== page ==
Microsoft’s new Xbox gaming hardware, Kinect, scored unexpected points when their spokespeople said on Science Friday
that “no one was going to get into trouble” writing open source software drivers for Kinect because the Kinect connection port was “left open by design.”
I was a bit surprised, myself, to hear that from Microsoft’s Shannon Loftis and Alex Kipman when I interviewed them. And made sure that I understood, clearly, what they said. So when I asked “So no one is going to get in trouble?” The replies wer: “(Kipman:) Nope. Absolutely not. (Loftis:) No”. (You can download the whole interview on iTunes
NYU media professor, also a guest, Katherine Isbister was already complementing Microsoft for its good judgement.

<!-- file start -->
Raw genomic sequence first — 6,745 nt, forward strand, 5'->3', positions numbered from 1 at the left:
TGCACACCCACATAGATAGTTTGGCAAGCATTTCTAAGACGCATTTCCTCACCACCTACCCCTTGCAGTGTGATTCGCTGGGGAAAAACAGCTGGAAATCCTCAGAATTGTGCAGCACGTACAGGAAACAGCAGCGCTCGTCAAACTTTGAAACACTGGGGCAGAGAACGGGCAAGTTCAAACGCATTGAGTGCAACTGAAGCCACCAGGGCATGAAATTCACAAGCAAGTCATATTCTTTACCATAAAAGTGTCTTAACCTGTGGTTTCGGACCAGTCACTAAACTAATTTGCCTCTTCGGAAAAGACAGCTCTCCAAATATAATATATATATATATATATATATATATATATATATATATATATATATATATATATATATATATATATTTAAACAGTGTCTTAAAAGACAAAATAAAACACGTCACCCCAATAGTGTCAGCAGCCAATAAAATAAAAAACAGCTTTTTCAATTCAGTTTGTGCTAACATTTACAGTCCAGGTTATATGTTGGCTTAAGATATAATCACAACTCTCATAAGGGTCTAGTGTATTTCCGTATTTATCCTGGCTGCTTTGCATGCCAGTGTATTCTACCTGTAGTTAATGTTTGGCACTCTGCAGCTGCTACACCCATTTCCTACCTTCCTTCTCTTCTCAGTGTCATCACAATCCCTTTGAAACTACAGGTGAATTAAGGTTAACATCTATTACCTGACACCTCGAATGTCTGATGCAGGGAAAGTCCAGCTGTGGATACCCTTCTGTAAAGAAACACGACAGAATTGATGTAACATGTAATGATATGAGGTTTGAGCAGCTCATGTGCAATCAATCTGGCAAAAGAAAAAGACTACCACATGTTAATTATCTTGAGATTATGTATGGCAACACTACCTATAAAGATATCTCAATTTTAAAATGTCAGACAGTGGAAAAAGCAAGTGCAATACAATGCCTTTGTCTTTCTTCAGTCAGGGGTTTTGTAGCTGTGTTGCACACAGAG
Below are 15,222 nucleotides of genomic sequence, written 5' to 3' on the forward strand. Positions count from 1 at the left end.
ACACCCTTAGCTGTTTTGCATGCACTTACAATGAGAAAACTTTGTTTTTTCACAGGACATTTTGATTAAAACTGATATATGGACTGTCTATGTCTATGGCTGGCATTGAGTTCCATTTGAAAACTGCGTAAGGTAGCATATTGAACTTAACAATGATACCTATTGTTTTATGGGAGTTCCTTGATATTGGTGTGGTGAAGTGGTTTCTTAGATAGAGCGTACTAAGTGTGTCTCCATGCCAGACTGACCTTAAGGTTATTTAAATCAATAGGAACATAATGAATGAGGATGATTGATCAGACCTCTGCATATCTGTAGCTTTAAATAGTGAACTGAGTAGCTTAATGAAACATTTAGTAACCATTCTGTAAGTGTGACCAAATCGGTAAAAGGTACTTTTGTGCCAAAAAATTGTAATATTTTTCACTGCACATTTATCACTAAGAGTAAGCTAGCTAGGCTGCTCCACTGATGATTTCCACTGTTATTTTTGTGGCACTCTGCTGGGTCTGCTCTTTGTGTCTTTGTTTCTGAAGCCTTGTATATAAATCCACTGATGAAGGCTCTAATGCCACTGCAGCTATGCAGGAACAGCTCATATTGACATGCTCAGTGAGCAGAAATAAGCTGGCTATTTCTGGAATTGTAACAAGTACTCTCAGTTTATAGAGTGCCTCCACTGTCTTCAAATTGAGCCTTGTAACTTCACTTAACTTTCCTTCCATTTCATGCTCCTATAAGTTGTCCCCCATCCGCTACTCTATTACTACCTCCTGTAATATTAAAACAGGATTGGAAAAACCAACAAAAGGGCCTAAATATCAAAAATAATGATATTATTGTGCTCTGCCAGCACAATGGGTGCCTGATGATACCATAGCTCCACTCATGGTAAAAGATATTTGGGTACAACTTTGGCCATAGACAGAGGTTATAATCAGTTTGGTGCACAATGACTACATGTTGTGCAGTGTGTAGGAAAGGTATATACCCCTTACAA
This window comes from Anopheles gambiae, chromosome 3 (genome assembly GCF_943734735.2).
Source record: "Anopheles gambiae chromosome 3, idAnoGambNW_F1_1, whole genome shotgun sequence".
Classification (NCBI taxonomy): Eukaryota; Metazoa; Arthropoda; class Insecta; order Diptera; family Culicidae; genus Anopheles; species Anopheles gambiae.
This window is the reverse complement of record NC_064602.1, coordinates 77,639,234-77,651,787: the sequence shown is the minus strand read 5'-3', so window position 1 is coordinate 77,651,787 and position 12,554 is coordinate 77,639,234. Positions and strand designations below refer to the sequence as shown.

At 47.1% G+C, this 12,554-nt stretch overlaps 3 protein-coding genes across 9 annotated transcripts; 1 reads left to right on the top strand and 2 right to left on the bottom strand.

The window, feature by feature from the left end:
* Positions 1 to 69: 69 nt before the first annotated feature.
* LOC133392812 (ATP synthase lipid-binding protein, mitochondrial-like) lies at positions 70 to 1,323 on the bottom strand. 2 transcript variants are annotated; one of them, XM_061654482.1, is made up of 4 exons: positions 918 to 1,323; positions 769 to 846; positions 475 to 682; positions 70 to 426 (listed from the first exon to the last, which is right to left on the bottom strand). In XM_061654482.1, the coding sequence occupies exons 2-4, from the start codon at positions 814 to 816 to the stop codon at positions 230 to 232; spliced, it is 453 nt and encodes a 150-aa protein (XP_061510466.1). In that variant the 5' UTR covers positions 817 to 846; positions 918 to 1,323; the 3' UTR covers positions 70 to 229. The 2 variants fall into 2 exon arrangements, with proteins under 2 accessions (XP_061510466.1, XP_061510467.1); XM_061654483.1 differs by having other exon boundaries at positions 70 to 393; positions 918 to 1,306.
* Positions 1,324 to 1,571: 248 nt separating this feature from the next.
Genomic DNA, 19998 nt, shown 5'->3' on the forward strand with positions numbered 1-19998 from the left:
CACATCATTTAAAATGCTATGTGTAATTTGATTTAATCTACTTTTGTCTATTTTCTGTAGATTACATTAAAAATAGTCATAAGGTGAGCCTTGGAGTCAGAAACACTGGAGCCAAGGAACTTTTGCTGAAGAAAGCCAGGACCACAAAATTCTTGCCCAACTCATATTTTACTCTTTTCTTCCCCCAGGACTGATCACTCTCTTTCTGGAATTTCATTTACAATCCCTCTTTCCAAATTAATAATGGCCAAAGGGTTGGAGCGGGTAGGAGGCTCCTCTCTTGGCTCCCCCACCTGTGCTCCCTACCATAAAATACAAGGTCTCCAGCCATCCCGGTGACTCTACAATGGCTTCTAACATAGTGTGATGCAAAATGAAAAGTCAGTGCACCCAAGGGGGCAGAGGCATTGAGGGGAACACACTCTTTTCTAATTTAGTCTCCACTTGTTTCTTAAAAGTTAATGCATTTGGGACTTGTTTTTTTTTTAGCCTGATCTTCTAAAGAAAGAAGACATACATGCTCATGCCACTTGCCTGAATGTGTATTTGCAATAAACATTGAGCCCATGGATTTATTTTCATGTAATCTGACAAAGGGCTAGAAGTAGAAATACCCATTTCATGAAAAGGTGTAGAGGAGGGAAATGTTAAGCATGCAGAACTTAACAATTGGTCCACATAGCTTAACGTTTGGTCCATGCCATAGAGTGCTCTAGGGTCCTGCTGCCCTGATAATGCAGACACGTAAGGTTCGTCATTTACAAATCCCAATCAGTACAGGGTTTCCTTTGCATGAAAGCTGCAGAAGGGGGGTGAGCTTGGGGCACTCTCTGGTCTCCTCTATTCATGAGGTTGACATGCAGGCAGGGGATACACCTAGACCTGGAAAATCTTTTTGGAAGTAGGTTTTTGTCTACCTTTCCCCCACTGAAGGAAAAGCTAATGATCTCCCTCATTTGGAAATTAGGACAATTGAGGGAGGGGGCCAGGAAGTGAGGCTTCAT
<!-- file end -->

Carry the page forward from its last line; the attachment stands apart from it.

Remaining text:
‘As an experienced creator, I’m very excited to see that people are so inspired that it was less than a week after the Kinect came out before they had started creating and thinking about what they could do,” she said.
Of course Microsoft was quick to point out that the real “magic” that occurs to make the Kinect’s unique 3-D imaging work lies inside the Xbox, which has not been left open to the public. But it is interesting to realize that Microsoft has chosen to leave open the eyes and ears of its interface to allow anyone to develop unique products using the Kinect. And those ideas are now flowing in. Why limit hand and body movements to a game console? Why not make a “Minority Report” type interface for your computer’s desktop? No need to touch your mouse. Just wave your hand. Tweak your nose?
Score one for Microsoft.